May 22-28 is Hurricane Preparedness Week. Check out the “Key Facts About Hurricane Readiness” page on the CDC site: http://emergency.cdc.gov/disasters/hurricanes/readiness_factsheet.asp, especially if you are in the southeastern, southern, and Atlantic seaboard areas of the U. S.
We are all heartsick to hear about the catastrophic tornado damage that occurred in Joplin, MO last night, as well as in other areas of the Midwest. See the New York Times story about Joplin here: http://www.nytimes.com/2011/05/24/us/24tornado.html?_r=1&hp. It gives better information than some other sources, particularly about St. John’s Regional Hospital in Joplin, which sustained a direct hit, and mentions near the end of the story that nurses who had been on the sixth floor when the tornado warning was announced, immediately began the appropriate response procedures. Sources say that the tornado was “rain wrapped,” which made it difficult or impossible to see.
We’ve just updated our promotional brochure, “NN/LM Emergency Preparedness & Response Toolkit.” See it at http://nnlm.gov/webreports/ep/uploads/2009/06/NNLM-EPR-Toolkit-May-2011.pdf, or click on the “About the NN/LM Plan” tab on the top menu, then click on “Promotional Brochures.” The new brochure contains more detail about what’s in the Toolkit and how you can use it. Let us know what you think!
NASA has provided us with a couple of images that speak volumes about the extent of the flooding in the midwest, particularly where the Mississippi River joins the Ohio. Take a look here: http://earthobservatory.nasa.gov/IOTD/view.php?id=50475&src=eorss-iotd on their Earth Observatory site. The article that follows the pictures is also interesting, and helps shed light on what has happened there in the past two weeks.
It’s been 25 years since the historic Los Angeles Public Library fire, which occurred on April 29, 1986. See an article about it here: http://latimesblogs.latimes.com/lanow/2011/04/los-angeles-public-library-fire.html. As the article notes, over 400,000 items were destroyed and many, many more were damaged by smoke and water. Other reports note that everyone was evacuated safely from the building–the initial alarm sounded at 10:52 AM. It took hundreds of firefighters and supporting resources from around the area to suppress the fire; the report from the Los Angeles Fire Department’s Historical Society, cited in the article, notes that the fire was declared a “knock down” at 6:30 PM. The fire was started by an arsonist in one of the stacks areas of the library. The Library re-opened to the public in October of 1993.
Tornadoes are wreaking havoc across the continental U. S. this month, even in states not usually considered to be at high risk, such as Virginia. The jury appears to be still out on why–global warming? Better detection technology and reporting? Probably some of both. Here’s an excellent site provided by NOAA’s National Weather Service (NWS)–their Storm Prediction Center: http://www.spc.noaa.gov/. On the site, severe weather warnings are available from the link above the map. If you don’t have a weather radio to give you alerts about approaching storms, you can keep an eye on the situation nationally or in your locality via this NWS site.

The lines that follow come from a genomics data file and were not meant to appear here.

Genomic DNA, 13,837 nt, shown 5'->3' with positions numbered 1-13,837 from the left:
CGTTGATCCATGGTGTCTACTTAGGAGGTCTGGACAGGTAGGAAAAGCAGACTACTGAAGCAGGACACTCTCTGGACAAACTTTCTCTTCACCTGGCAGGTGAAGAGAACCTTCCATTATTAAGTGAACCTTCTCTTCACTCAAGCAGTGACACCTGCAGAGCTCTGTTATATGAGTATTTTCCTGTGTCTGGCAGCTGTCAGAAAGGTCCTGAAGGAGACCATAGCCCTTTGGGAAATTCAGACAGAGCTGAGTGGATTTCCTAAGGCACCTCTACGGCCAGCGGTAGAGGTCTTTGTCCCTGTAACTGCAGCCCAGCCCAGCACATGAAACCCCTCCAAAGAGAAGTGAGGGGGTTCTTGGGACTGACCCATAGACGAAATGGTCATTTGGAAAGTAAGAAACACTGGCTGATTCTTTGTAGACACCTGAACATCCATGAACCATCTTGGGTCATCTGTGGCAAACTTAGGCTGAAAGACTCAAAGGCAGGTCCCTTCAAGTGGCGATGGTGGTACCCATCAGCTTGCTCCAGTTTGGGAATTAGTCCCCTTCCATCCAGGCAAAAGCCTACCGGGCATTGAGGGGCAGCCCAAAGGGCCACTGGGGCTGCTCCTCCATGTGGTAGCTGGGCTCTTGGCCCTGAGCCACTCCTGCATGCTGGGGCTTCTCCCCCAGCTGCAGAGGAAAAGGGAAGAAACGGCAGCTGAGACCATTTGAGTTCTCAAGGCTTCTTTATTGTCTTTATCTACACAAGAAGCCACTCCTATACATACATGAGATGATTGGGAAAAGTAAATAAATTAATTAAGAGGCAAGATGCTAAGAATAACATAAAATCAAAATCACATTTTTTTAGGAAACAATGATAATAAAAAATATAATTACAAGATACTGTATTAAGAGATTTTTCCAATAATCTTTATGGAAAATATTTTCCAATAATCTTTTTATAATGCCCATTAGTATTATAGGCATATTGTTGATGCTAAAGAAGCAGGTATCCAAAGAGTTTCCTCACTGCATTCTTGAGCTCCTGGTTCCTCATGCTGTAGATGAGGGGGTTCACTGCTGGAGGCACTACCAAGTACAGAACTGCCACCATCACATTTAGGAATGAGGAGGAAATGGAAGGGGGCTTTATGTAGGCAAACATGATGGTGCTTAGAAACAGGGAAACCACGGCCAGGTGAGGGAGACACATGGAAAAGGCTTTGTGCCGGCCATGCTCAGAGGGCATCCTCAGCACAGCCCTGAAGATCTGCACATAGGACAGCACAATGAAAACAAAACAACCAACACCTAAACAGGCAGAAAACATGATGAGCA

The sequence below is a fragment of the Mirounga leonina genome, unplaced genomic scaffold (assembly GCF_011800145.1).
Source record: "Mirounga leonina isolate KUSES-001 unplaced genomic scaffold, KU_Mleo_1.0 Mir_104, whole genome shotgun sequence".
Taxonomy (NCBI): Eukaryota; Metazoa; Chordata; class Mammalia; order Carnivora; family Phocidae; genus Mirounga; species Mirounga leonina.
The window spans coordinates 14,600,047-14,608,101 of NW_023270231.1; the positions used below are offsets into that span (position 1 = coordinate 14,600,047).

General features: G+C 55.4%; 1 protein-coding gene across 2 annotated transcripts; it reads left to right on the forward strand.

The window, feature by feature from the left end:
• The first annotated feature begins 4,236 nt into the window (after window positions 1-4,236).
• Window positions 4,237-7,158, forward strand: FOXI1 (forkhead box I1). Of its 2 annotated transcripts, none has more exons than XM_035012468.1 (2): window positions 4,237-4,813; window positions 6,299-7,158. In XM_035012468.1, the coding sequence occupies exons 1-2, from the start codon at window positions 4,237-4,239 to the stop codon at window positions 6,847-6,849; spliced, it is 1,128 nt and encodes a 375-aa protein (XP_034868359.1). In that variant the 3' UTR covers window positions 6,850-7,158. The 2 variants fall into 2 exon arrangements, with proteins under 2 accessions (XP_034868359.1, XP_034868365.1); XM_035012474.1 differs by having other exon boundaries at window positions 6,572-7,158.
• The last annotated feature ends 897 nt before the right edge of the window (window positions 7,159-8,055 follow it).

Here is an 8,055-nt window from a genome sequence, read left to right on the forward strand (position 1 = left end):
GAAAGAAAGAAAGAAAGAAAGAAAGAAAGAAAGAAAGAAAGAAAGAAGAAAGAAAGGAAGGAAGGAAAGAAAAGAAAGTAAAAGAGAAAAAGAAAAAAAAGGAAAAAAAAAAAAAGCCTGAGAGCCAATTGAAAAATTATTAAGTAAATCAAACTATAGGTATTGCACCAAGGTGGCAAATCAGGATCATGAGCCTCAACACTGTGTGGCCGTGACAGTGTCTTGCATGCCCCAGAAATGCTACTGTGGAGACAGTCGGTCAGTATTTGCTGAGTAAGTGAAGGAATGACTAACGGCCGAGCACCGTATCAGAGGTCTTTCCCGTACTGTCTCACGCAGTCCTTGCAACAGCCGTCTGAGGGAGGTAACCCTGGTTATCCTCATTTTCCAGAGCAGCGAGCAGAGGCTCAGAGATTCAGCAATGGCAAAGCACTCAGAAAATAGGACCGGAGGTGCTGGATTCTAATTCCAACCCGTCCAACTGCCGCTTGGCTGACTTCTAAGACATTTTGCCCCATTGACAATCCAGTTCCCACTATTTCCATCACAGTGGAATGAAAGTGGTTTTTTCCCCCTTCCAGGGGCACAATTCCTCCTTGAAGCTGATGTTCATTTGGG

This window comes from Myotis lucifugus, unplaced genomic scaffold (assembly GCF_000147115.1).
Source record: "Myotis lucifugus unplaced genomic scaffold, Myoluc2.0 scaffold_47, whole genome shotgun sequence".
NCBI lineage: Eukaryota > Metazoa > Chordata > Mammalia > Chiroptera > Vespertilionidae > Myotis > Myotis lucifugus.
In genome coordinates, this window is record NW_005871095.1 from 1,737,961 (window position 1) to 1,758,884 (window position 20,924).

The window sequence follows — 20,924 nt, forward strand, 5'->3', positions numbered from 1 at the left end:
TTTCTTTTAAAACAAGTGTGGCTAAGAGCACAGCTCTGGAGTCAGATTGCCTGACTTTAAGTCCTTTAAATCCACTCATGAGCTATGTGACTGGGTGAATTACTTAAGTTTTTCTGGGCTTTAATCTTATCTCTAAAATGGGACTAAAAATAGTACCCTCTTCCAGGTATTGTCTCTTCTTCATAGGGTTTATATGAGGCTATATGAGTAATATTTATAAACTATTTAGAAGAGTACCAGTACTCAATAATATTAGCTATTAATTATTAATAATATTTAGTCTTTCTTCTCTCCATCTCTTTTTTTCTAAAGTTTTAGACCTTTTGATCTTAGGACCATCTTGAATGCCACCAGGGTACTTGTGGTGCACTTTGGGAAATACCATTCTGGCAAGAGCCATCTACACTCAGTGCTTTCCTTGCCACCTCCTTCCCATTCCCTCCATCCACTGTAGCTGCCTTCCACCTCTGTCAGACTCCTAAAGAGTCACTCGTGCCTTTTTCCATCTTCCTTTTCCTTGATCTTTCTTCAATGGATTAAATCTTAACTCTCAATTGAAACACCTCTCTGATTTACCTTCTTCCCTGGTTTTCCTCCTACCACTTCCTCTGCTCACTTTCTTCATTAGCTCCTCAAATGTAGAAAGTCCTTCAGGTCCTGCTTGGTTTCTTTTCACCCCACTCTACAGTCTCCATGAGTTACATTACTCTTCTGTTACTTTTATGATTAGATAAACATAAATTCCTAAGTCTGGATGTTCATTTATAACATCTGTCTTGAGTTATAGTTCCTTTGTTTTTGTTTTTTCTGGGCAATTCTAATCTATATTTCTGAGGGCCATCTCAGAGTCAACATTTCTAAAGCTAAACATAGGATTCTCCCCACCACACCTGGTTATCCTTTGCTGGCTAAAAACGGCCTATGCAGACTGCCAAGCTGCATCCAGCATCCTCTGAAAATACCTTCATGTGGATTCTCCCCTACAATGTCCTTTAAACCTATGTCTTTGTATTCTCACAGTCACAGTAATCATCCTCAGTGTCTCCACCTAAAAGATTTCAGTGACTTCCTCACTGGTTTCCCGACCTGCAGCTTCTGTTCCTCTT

Representatives from all eight NN/LM regions met at the Library of the Health Sciences on the University of Illinois/Chicago (UIC) campus on Friday, April 8, to hear about progress of the NN/LM National Emergency Preparedness and Response Initiative to date, to share updates from all the regions, and to discuss possible future objectives. In addition to NN/LM Associate Directors and State Emergency Preparedness Coordinators, Cindy Love of the Disaster Information Management Research Center (DIMRC) and Cindy Olney, of NN/LM’s Outreach Evaluation Resource Center (OERC) attended and spoke to the group.
It was exciting to hear about the many accomplishments of the NN/LM regions in educating members in emergency preparedness; great work everyone! Cindy Olney presented the results of this year’s follow-up assessment conducted by OERC, which showed improvement in the levels of knowledge and preparedness for emergency response for members across the regions since the baseline assessment was done in 2008. Many thanks to Cindy Olney and Susan Barnes, also of OERC, for their work in helping us see what has been done well and what still needs to be done! Dan has added a couple of photos from the meeting to the “Photos” section here on the toolkit. Many thanks also to Ruth Holst and her staff in the NN/LM Greater Midwest Region’s office at UIC, especially Rosalva Diaz and Max Anderson, for hosting the meeting and for facilitating food, handouts, wireless access, and dozens of other aspects of a successful meeting.